Personal Goals – The Shoulds, Wants and Why
We’ve all heard it. We’ve probably all said it. “I should exercise more”, “You should study something”, or “I should work on my communication skills”. Where do these mysterious and vague shoulds come from and how do they link to our personal goals?
Don’t get me wrong, there are plenty of necessary shoulds out there. For instance, you should obey the road rules and pay for your groceries at the supermarket. But how committed can we personally be to a should imposed by society, our family, our friends or our workplace? Can we really take ownership of another person’s should? If it was really our own goal the language would be different. We would hear “I want”, “I will” and “I am”. We talk a lot about aspects of our personal lives and our workplaces that we would like to improve, but without a personal commitment to the improvement it is unlikely we will experience the sustainable change we require.
Let’s start with why
Many of you will be familiar with Simon Sinek’s great TED talk on “Start with Why” and his book of the same name. Here is a link to the short version for those who need a refresher and there is a long version if you have time and are really keen to know more. Once we understand our why we can define our purpose. This relates to our personal why as well as our workplace why. In the workplace alignment of the personal and organisation why need to exist to create engagement.
Where there is an alignment of purpose and a sense of shared vision we start to see the wants of the employee adding real value to the organisation. There is also ownership of the goal by the employee. As an example, in the workplace we often see a development plan prepared that imposes the organisation’s should on the employee. To improve selection of, and commitment to goals, the conversation needs to be around aligning the purpose of both the organisation and the individual.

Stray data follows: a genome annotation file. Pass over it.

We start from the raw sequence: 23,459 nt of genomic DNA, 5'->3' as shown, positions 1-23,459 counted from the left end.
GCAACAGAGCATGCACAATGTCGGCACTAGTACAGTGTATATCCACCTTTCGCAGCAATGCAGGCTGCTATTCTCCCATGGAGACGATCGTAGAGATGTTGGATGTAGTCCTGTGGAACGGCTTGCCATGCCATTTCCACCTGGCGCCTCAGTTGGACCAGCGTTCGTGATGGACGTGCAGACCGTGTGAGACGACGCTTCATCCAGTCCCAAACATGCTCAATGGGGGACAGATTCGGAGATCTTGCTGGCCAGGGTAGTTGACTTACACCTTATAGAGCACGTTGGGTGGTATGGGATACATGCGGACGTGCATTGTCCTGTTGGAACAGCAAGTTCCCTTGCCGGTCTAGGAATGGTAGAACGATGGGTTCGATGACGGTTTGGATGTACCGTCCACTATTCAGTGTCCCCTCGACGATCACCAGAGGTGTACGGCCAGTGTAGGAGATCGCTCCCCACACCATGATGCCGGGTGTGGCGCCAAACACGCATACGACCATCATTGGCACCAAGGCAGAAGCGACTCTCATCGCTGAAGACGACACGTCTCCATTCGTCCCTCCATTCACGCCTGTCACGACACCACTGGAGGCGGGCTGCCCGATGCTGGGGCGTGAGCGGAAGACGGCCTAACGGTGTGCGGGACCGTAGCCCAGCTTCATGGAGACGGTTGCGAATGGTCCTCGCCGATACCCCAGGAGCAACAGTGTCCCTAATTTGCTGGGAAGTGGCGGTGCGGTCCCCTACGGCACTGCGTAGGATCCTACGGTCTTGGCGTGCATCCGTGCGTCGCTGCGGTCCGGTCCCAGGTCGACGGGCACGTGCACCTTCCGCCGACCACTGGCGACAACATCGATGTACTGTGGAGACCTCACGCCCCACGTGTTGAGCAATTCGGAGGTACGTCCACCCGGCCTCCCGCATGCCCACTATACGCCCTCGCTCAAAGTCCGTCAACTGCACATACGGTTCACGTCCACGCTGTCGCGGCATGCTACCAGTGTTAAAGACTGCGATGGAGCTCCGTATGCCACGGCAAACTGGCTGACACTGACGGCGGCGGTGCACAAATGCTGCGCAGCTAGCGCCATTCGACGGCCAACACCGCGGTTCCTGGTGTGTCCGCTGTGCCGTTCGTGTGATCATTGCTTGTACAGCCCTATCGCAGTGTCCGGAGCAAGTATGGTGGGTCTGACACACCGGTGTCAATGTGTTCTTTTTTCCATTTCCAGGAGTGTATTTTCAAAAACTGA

When an individual is setting their personal goals, their why cannot be ignored. Understanding what is driving a goal – is it a should or a want – is important for understanding how likely it is that goal will be achieved and sustained.
Ownership of the should
Most coaches understand the value of visualisation and having the client prepare a mental image of them achieving their goal – what does it look like, how does it feel, what are others saying about it, etc. Our brains don’t really know the difference between a memory and a visualisation so creating this mental image ourselves can anchor the goal and link the what with the why. Check out some of the great work done by the American Navy Seals using visualisation and priming.
When an objective is a should, rather than a want, we have difficultly creating the mental map that will support it. Of course with some self-awareness and work it is possible to turn a should into your own personal want – we just have to create the link. Once you can take ownership of the should the language will automatically change.
So where to next?
Listen to yourself and others. Are we talking about goals in terms of should; what language are we using? As an individual you can identify and explore the shoulds. Where is the expectation coming from, and is it valid and right for you? Would it be best to set aside that should, or delve into it in greater detail to find your own want inside it? Many people work with a coach to identify, shape and progress goals linked to their why.
As a people manager in an organisation understanding the intersection and alignment of the personal and organisation why is important for creating meaningful objectives that will gain support from your team. A great overview of alignment, engagement and motivation is represented in the YouTube clip on the X Model of Engagement. To maximise discretionary effort and to help employees achieve their goals in the workplace, look for that alignment and ensure you are working on wants not shoulds.
So let’s all get out there and start climbing our own mountains!
About the Author
Caroline McGuire is a Coach and HR Consultant specialising in maximising potential for individuals personally and within the workplace. Follow Caroline on Twitter @caro_mcguire or @clariti_consult or link to her website, LinkedIn or Facebook page for Clariti Consulting.